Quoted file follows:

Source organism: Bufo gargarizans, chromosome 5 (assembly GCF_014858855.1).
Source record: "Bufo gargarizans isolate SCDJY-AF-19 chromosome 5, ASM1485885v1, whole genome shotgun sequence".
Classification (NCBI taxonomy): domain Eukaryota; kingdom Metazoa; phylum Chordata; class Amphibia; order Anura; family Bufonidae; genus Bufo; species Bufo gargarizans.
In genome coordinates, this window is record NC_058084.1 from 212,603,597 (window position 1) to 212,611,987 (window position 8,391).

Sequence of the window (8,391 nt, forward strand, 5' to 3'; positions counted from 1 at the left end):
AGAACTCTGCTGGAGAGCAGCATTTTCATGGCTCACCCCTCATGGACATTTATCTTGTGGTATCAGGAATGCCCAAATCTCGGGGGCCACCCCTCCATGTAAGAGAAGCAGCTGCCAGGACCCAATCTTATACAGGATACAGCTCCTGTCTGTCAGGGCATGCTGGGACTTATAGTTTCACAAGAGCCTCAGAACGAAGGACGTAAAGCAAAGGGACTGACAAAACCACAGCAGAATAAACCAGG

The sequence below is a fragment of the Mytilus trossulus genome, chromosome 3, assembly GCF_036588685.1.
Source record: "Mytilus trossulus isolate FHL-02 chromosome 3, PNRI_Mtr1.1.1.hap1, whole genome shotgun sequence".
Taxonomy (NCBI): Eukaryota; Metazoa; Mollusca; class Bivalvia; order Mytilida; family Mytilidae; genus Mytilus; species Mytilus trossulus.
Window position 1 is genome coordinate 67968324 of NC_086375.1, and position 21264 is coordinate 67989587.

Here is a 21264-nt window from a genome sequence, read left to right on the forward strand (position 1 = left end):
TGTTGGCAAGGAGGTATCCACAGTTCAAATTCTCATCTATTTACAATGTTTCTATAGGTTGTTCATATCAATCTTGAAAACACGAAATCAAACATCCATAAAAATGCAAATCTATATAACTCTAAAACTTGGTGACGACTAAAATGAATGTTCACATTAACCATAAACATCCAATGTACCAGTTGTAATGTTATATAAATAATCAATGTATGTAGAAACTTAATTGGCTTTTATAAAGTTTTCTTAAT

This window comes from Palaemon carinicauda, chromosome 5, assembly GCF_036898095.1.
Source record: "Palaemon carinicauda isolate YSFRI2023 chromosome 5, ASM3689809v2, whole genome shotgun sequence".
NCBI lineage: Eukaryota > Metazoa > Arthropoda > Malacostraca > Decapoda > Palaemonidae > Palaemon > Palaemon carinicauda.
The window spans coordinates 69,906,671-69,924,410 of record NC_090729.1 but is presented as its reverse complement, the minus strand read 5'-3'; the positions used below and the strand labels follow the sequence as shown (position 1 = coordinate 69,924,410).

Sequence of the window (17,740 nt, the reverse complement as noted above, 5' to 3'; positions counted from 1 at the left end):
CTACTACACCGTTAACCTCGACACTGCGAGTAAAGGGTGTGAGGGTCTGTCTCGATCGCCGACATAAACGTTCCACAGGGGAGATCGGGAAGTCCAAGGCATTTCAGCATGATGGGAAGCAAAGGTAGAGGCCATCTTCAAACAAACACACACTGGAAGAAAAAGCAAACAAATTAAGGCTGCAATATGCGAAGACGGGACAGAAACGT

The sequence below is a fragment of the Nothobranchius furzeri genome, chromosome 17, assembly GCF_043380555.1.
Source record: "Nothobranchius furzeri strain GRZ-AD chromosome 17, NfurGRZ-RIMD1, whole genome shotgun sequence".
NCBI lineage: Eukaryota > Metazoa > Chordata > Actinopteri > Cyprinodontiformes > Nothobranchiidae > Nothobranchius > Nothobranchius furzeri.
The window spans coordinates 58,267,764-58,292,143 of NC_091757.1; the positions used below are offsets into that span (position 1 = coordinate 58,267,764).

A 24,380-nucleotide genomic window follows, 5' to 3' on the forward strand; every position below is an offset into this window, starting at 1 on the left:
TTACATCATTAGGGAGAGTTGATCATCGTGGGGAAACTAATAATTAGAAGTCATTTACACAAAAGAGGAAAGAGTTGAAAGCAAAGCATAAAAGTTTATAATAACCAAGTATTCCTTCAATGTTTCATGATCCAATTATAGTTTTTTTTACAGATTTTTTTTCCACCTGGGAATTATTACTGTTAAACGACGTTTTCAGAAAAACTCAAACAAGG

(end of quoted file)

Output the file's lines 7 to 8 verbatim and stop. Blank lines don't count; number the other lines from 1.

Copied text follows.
The sequence below is a fragment of the Mytilus trossulus genome, chromosome 3, assembly GCF_036588685.1.
Source record: "Mytilus trossulus isolate FHL-02 chromosome 3, PNRI_Mtr1.1.1.hap1, whole genome shotgun sequence".